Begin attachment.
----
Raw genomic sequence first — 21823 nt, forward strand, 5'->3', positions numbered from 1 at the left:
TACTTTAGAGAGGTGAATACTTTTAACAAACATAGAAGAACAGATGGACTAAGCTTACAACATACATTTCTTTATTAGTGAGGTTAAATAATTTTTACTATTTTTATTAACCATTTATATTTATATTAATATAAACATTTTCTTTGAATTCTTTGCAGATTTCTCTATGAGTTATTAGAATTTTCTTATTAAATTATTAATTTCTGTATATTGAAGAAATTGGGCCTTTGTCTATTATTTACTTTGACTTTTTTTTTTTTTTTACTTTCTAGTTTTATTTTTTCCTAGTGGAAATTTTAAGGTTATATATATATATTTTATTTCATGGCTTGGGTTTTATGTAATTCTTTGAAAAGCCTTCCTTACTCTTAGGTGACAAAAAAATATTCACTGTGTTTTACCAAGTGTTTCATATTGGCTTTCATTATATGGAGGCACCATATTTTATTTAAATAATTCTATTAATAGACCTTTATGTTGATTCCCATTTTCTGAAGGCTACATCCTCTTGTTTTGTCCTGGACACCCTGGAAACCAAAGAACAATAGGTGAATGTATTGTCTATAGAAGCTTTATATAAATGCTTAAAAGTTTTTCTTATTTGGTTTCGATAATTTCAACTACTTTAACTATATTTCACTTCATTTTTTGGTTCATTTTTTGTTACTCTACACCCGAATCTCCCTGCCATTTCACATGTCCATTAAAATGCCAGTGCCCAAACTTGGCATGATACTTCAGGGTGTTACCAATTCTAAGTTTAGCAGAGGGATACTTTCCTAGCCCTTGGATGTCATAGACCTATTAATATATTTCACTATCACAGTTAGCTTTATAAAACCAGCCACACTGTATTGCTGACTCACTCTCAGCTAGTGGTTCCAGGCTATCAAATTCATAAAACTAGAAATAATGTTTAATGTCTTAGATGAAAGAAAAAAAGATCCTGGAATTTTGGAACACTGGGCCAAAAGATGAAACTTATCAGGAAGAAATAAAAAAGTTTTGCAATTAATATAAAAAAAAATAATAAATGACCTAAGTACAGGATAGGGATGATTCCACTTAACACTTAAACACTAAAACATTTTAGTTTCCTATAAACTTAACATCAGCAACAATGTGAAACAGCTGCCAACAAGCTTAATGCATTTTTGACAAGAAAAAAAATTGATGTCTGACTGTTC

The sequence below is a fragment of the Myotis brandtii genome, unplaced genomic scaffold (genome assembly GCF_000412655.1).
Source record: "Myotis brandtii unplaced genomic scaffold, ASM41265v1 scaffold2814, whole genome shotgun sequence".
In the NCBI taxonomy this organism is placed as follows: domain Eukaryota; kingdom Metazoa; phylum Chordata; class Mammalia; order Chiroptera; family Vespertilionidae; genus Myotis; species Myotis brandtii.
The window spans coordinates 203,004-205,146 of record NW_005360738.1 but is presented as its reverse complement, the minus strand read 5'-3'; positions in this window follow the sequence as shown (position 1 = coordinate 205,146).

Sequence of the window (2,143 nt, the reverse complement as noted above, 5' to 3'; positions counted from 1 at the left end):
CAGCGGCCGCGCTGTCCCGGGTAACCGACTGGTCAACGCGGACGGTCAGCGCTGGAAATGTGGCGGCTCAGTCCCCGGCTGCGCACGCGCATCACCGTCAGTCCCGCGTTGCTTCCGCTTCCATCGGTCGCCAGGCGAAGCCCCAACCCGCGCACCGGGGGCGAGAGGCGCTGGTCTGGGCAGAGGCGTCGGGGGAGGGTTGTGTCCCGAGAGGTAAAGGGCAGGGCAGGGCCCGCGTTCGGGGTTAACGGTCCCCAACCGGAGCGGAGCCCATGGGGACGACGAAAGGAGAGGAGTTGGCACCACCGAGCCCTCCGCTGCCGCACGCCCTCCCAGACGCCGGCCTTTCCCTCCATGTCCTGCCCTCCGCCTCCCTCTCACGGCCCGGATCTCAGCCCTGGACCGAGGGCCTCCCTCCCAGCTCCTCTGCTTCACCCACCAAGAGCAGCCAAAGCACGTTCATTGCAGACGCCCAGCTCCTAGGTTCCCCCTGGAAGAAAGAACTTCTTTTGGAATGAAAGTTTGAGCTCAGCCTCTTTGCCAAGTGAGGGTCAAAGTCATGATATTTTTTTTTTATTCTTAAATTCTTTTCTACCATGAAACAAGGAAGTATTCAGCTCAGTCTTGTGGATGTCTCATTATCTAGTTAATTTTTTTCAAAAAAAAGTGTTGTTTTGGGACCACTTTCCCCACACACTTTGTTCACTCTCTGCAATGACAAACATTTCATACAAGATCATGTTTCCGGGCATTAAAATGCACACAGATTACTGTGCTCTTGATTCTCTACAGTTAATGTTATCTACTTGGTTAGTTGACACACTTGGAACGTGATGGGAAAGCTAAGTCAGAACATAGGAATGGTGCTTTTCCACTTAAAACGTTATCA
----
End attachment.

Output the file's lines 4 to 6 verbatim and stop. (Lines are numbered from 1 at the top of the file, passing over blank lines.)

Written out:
Source record: "Myotis brandtii unplaced genomic scaffold, ASM41265v1 scaffold2814, whole genome shotgun sequence".
In the NCBI taxonomy this organism is placed as follows: domain Eukaryota; kingdom Metazoa; phylum Chordata; class Mammalia; order Chiroptera; family Vespertilionidae; genus Myotis; species Myotis brandtii.
The window spans coordinates 203,004-205,146 of record NW_005360738.1 but is presented as its reverse complement, the minus strand read 5'-3'; positions in this window follow the sequence as shown (position 1 = coordinate 205,146).